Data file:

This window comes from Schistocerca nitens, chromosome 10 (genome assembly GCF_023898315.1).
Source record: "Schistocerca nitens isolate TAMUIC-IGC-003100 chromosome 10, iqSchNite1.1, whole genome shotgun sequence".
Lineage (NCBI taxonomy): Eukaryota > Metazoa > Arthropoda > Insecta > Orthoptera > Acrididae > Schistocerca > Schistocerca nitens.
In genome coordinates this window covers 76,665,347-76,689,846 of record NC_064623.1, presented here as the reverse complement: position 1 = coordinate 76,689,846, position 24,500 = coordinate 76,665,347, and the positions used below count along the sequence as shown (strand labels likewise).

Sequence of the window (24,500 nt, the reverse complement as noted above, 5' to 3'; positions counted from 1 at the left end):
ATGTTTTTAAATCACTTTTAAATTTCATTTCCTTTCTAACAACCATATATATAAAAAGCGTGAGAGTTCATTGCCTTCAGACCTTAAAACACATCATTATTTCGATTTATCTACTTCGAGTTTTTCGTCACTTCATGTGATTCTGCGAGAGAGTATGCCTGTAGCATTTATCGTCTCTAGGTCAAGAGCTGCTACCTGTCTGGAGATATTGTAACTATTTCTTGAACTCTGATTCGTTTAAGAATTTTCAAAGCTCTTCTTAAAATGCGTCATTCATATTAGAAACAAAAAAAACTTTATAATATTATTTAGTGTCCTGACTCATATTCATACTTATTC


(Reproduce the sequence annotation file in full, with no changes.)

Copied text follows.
This window comes from Schistocerca nitens, chromosome 10 (genome assembly GCF_023898315.1).
Source record: "Schistocerca nitens isolate TAMUIC-IGC-003100 chromosome 10, iqSchNite1.1, whole genome shotgun sequence".
Lineage (NCBI taxonomy): Eukaryota > Metazoa > Arthropoda > Insecta > Orthoptera > Acrididae > Schistocerca > Schistocerca nitens.
In genome coordinates this window covers 76,665,347-76,689,846 of record NC_064623.1, presented here as the reverse complement: position 1 = coordinate 76,689,846, position 24,500 = coordinate 76,665,347, and the positions used below count along the sequence as shown (strand labels likewise).

Sequence of the window (24,500 nt, the reverse complement as noted above, 5' to 3'; positions counted from 1 at the left end):
ATGTTTTTAAATCACTTTTAAATTTCATTTCCTTTCTAACAACCATATATATAAAAAGCGTGAGAGTTCATTGCCTTCAGACCTTAAAACACATCATTATTTCGATTTATCTACTTCGAGTTTTTCGTCACTTCATGTGATTCTGCGAGAGAGTATGCCTGTAGCATTTATCGTCTCTAGGTCAAGAGCTGCTACCTGTCTGGAGATATTGTAACTATTTCTTGAACTCTGATTCGTTTAAGAATTTTCAAAGCTCTTCTTAAAATGCGTCATTCATATTAGAAACAAAAAAAACTTTATAATATTATTTAGTGTCCTGACTCATATTCATACTTATTC